WHAT IS YOUR TIMELINE?
by Chris Flury
Setting goals with specific dates is a vital aspect of achieving those goals. Without specific dates, a goal is actually nothing more than a wish or dream. Another vital aspect is planning your goals in achievable segments and time. Far too many people fail not for lack of desire, but from setting unrealistic goals or timeframes that cause discouragement and eventually quitting or giving up.
Let’s talk about the framework for setting goals. The best way to lay out a plan is to set short, medium and long-term goals. Here is a breakdown of how I recommend breaking these up:
Short-term should be a daily or even weekly timeframe. In the beginning, daily is going to be your best bet because most people can stay focused for just one day at a time given how busy and distracted our society seems to be these days. Having one goal a day to start is achievable for everyone. This could be as simple as doing one activity for 20-30 minutes to start, or changing one eating habit per day. Taking small steps with increasing volume over time is a great way to build a GOOD habit – it is proven that it takes 30 days, consistently, to create a habit, good or bad. Keep in mind that going too fast to soon can create failure. A coach of mine has a saying: “Slow is smooth, smooth is fast!!” As you become consistent with daily goals, you can increase the short-term time frame to weekly. The weekly goals can include daily activities with measurable benchmarks. Medium goals are a similar process as short-term just with more time between benchmarks. In the beginning, weekly goals can be considered medium. As you progress, increase the medium time to monthly. These may include weight goals, volume of days or amount of time you work out in the month, as suggestions. Whatever it is you are doing this for as mentioned in article 3 can be a great way to measure your success.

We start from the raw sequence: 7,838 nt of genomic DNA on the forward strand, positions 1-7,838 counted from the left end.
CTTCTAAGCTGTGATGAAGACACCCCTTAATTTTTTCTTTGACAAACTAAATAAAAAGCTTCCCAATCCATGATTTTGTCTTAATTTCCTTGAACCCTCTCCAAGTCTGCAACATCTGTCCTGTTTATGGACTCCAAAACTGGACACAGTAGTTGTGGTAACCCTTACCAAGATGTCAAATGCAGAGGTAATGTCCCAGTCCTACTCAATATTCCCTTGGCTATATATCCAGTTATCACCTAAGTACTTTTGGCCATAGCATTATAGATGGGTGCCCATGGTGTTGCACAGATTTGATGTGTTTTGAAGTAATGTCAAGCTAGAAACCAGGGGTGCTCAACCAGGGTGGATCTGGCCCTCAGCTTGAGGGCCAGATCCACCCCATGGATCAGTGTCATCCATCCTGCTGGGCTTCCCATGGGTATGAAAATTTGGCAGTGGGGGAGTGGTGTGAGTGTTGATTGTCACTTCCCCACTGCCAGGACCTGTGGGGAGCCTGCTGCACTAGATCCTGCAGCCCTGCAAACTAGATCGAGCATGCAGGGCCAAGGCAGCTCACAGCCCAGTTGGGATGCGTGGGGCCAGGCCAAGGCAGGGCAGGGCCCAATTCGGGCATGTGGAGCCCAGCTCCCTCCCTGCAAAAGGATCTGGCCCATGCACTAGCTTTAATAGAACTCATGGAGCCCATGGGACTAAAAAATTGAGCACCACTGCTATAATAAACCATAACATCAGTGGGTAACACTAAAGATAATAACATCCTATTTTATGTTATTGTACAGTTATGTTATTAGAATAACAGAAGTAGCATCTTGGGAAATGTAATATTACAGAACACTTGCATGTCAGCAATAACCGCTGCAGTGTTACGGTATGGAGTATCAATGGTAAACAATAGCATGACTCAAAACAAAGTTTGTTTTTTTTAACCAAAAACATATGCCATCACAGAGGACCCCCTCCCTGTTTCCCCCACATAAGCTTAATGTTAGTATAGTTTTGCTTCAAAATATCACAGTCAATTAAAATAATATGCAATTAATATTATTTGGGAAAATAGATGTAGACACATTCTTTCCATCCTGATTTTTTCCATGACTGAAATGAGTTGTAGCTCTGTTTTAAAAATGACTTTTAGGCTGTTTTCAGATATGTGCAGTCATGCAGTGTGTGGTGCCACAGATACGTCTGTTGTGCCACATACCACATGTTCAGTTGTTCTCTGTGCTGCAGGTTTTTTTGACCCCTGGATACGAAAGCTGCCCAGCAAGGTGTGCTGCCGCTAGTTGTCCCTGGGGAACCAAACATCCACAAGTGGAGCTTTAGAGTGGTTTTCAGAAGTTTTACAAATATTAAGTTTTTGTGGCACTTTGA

Long-term goals should be expanded to quarterly, six months and a year. Tying these into your article 3 reasons with measurable benchmarks, works great.
I believe that the best way to make this process work and create the best success for you is to assign appropriate “rewards” with these goal sets and benchmarks. By giving yourself some sort of reward for accomplishing your goal will give yourself the incentive to stay on track and keep going, even when it gets tough. In a sense, we are tricking ourselves to keep going and stay focused. These can be as simple as not allowing yourself something that you already do out of self-indulgence, such as getting a coffee drink or alcohol drink you might normally just buy, until you have accomplished a goal. Or, treating the family to a movie night after you hit a medium goal.
This brings me to the last part of this article: Having accountability!!!
One of the best ways to keep on track with your goals, and rewards, is to have accountability to someone. It is important to have someone who has your best interest at heart for you to achieve your goals. This can be a coach, workout partner, spouse, family members, and especially our kids. It is very hard to make a commitment to your kids and not keep that commitment!! This accountability is another great way to stay on course to achieving your goals.
Set your goals, create your rewards, hold yourself accountable and then ENJOY the journey!
To read this series of articles from the beginning, click here.